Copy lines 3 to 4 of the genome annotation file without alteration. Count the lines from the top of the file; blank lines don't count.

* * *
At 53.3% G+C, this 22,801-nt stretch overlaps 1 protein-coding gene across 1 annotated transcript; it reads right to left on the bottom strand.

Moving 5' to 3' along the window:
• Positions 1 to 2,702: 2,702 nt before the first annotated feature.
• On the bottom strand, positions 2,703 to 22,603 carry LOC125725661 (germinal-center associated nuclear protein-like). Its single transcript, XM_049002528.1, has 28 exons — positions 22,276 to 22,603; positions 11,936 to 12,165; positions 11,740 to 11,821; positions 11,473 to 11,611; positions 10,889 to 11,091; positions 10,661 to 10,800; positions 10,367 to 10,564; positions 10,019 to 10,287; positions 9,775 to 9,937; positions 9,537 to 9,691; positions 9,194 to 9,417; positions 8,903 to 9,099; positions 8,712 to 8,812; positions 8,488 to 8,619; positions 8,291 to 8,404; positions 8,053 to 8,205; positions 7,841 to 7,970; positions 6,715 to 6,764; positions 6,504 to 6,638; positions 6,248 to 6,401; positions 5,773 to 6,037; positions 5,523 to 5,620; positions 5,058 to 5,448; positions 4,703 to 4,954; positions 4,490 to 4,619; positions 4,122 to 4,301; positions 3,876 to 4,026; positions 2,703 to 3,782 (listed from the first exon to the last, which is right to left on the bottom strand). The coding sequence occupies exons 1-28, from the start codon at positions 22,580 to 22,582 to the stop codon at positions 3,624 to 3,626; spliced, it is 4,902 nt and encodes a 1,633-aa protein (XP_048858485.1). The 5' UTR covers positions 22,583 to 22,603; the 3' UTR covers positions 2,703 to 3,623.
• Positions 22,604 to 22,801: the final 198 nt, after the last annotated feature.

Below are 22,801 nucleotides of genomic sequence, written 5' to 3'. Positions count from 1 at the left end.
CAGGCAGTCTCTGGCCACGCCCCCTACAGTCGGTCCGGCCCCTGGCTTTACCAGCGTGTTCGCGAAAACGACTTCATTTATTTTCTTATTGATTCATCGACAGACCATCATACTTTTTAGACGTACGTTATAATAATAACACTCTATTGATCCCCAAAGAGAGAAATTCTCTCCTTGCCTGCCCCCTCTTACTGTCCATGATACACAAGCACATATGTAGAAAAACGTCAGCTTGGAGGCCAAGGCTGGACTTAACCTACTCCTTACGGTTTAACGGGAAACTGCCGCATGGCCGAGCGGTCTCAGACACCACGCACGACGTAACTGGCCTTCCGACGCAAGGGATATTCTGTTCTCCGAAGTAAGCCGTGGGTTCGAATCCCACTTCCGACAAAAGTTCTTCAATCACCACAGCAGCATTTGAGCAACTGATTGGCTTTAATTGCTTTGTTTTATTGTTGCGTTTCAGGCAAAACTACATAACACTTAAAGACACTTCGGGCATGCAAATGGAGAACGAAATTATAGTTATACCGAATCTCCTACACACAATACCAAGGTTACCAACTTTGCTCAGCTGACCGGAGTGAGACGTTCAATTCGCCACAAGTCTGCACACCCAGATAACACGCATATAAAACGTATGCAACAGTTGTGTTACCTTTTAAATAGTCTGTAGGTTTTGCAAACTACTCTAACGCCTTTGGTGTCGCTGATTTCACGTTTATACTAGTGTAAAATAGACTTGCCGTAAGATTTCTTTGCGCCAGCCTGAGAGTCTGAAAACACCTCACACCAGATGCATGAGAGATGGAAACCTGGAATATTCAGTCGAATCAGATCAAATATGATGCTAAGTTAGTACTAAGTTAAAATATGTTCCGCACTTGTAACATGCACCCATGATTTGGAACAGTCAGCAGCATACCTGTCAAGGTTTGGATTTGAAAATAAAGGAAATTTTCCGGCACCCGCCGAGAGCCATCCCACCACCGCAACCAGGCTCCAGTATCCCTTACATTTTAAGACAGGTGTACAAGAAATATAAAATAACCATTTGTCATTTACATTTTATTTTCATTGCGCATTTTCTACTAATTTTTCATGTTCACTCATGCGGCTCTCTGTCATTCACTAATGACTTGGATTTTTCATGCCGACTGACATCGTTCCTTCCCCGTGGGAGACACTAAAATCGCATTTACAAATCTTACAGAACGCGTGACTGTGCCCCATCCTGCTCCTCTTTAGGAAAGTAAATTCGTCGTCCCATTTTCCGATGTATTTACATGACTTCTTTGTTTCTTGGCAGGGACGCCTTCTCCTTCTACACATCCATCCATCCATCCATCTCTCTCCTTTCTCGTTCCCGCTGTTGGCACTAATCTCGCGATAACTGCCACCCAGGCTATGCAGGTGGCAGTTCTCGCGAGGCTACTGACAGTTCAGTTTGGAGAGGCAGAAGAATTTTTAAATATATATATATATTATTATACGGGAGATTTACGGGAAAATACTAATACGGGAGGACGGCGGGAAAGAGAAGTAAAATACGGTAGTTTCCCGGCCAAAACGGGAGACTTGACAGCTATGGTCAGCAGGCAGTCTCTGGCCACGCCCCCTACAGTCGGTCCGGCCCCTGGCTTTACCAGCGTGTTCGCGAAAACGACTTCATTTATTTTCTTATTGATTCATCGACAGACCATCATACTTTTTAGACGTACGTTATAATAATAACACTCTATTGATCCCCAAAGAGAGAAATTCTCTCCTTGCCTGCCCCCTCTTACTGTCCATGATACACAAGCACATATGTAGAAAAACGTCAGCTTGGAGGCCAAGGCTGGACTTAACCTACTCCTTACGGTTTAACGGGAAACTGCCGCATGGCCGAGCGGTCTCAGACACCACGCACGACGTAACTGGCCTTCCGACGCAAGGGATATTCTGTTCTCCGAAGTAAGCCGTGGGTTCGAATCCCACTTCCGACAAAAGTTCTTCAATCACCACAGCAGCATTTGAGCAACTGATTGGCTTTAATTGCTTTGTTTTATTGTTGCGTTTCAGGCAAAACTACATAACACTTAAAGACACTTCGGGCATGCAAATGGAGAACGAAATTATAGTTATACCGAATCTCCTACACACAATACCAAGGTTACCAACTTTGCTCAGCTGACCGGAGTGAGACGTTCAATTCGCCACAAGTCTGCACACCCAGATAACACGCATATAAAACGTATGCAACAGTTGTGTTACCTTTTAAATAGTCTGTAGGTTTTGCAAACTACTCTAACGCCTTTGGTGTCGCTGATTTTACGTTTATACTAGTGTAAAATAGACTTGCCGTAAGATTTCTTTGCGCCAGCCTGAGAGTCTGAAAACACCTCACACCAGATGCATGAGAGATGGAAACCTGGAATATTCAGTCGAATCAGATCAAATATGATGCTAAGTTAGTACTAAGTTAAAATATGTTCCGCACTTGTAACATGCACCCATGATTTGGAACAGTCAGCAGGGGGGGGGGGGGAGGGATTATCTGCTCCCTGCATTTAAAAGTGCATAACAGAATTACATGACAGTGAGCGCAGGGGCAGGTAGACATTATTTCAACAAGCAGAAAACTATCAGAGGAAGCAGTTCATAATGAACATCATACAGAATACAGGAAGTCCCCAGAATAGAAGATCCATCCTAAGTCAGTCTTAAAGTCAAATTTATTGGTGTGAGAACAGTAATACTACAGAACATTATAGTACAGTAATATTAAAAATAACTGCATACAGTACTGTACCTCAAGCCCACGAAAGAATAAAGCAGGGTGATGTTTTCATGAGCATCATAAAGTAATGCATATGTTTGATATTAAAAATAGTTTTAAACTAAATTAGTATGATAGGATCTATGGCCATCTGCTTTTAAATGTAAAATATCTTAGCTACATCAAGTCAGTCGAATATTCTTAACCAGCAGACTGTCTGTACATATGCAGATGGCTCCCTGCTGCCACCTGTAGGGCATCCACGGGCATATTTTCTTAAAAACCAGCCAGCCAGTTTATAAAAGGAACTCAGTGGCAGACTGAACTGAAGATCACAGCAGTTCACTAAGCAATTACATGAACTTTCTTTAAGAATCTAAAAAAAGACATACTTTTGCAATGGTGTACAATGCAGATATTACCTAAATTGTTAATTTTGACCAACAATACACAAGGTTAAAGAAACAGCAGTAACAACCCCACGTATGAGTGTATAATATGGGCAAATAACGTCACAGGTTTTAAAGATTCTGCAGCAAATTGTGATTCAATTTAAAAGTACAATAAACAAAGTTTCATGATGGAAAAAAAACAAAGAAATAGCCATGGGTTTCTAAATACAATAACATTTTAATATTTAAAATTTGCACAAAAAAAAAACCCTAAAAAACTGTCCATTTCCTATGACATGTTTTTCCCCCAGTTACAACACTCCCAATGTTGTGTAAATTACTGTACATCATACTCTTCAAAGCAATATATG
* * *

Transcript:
• Positions 1 to 2,702: 2,702 nt before the first annotated feature.
• On the bottom strand, positions 2,703 to 22,603 carry LOC125725661 (germinal-center associated nuclear protein-like). Its single transcript, XM_049002528.1, has 28 exons — positions 22,276 to 22,603; positions 11,936 to 12,165; positions 11,740 to 11,821; positions 11,473 to 11,611; positions 10,889 to 11,091; positions 10,661 to 10,800; positions 10,367 to 10,564; positions 10,019 to 10,287; positions 9,775 to 9,937; positions 9,537 to 9,691; positions 9,194 to 9,417; positions 8,903 to 9,099; positions 8,712 to 8,812; positions 8,488 to 8,619; positions 8,291 to 8,404; positions 8,053 to 8,205; positions 7,841 to 7,970; positions 6,715 to 6,764; positions 6,504 to 6,638; positions 6,248 to 6,401; positions 5,773 to 6,037; positions 5,523 to 5,620; positions 5,058 to 5,448; positions 4,703 to 4,954; positions 4,490 to 4,619; positions 4,122 to 4,301; positions 3,876 to 4,026; positions 2,703 to 3,782 (listed from the first exon to the last, which is right to left on the bottom strand). The coding sequence occupies exons 1-28, from the start codon at positions 22,580 to 22,582 to the stop codon at positions 3,624 to 3,626; spliced, it is 4,902 nt and encodes a 1,633-aa protein (XP_048858485.1). The 5' UTR covers positions 22,583 to 22,603; the 3' UTR covers positions 2,703 to 3,623.